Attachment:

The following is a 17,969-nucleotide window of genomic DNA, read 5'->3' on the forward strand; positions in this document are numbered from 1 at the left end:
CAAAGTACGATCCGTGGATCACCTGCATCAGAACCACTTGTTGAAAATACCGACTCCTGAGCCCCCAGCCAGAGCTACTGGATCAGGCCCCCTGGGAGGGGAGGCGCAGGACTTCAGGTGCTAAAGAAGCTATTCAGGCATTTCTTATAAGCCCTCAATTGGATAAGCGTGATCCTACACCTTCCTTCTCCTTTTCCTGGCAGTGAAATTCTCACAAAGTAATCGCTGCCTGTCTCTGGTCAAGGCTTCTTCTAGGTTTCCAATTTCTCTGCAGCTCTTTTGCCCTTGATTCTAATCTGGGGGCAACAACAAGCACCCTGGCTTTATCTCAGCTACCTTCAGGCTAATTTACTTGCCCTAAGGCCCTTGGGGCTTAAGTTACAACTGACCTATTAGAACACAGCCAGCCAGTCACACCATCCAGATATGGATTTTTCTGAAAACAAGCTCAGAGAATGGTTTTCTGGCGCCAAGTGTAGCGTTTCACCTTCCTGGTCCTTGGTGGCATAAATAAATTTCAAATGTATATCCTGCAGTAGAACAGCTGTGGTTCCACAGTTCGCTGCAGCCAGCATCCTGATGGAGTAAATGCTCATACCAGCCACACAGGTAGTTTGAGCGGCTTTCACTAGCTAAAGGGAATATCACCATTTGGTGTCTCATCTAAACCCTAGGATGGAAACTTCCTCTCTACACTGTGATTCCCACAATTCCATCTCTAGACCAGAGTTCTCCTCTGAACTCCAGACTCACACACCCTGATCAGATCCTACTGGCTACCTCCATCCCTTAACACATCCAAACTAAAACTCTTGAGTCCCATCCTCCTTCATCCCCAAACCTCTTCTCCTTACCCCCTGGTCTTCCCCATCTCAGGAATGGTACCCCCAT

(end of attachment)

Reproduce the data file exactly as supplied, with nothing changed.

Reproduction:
The following is a 17,969-nucleotide window of genomic DNA, read 5'->3' on the forward strand; positions in this document are numbered from 1 at the left end:
CAAAGTACGATCCGTGGATCACCTGCATCAGAACCACTTGTTGAAAATACCGACTCCTGAGCCCCCAGCCAGAGCTACTGGATCAGGCCCCCTGGGAGGGGAGGCGCAGGACTTCAGGTGCTAAAGAAGCTATTCAGGCATTTCTTATAAGCCCTCAATTGGATAAGCGTGATCCTACACCTTCCTTCTCCTTTTCCTGGCAGTGAAATTCTCACAAAGTAATCGCTGCCTGTCTCTGGTCAAGGCTTCTTCTAGGTTTCCAATTTCTCTGCAGCTCTTTTGCCCTTGATTCTAATCTGGGGGCAACAACAAGCACCCTGGCTTTATCTCAGCTACCTTCAGGCTAATTTACTTGCCCTAAGGCCCTTGGGGCTTAAGTTACAACTGACCTATTAGAACACAGCCAGCCAGTCACACCATCCAGATATGGATTTTTCTGAAAACAAGCTCAGAGAATGGTTTTCTGGCGCCAAGTGTAGCGTTTCACCTTCCTGGTCCTTGGTGGCATAAATAAATTTCAAATGTATATCCTGCAGTAGAACAGCTGTGGTTCCACAGTTCGCTGCAGCCAGCATCCTGATGGAGTAAATGCTCATACCAGCCACACAGGTAGTTTGAGCGGCTTTCACTAGCTAAAGGGAATATCACCATTTGGTGTCTCATCTAAACCCTAGGATGGAAACTTCCTCTCTACACTGTGATTCCCACAATTCCATCTCTAGACCAGAGTTCTCCTCTGAACTCCAGACTCACACACCCTGATCAGATCCTACTGGCTACCTCCATCCCTTAACACATCCAAACTAAAACTCTTGAGTCCCATCCTCCTTCATCCCCAAACCTCTTCTCCTTACCCCCTGGTCTTCCCCATCTCAGGAATGGTACCCCCAT